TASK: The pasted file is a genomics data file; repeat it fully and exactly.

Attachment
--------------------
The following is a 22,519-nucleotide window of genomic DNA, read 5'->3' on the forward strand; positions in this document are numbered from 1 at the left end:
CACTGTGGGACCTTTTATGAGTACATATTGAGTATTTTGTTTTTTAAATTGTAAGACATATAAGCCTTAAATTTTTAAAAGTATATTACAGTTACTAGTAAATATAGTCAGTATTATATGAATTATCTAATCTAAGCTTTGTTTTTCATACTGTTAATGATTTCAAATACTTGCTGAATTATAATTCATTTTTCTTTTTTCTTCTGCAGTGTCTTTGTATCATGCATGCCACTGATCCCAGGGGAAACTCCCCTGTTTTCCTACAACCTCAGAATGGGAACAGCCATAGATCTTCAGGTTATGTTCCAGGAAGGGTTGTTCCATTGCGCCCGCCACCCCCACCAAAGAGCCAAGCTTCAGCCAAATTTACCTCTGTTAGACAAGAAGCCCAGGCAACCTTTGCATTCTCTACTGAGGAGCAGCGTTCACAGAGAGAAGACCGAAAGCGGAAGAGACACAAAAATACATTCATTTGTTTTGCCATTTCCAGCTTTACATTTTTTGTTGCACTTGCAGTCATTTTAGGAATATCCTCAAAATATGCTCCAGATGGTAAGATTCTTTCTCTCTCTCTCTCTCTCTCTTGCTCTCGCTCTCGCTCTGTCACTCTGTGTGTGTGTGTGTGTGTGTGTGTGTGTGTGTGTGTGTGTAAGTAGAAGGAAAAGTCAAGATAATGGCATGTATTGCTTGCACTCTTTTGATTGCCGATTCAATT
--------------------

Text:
The following is a 22,519-nucleotide window of genomic DNA, read 5'->3' on the forward strand; positions in this document are numbered from 1 at the left end:
CACTGTGGGACCTTTTATGAGTACATATTGAGTATTTTGTTTTTTAAATTGTAAGACATATAAGCCTTAAATTTTTAAAAGTATATTACAGTTACTAGTAAATATAGTCAGTATTATATGAATTATCTAATCTAAGCTTTGTTTTTCATACTGTTAATGATTTCAAATACTTGCTGAATTATAATTCATTTTTCTTTTTTCTTCTGCAGTGTCTTTGTATCATGCATGCCACTGATCCCAGGGGAAACTCCCCTGTTTTCCTACAACCTCAGAATGGGAACAGCCATAGATCTTCAGGTTATGTTCCAGGAAGGGTTGTTCCATTGCGCCCGCCACCCCCACCAAAGAGCCAAGCTTCAGCCAAATTTACCTCTGTTAGACAAGAAGCCCAGGCAACCTTTGCATTCTCTACTGAGGAGCAGCGTTCACAGAGAGAAGACCGAAAGCGGAAGAGACACAAAAATACATTCATTTGTTTTGCCATTTCCAGCTTTACATTTTTTGTTGCACTTGCAGTCATTTTAGGAATATCCTCAAAATATGCTCCAGATGGTAAGATTCTTTCTCTCTCTCTCTCTCTCTCTTGCTCTCGCTCTCGCTCTGTCACTCTGTGTGTGTGTGTGTGTGTGTGTGTGTGTGTGTGTGTGTGTAAGTAGAAGGAAAAGTCAAGATAATGGCATGTATTGCTTGCACTCTTTTGATTGCCGATTCAATT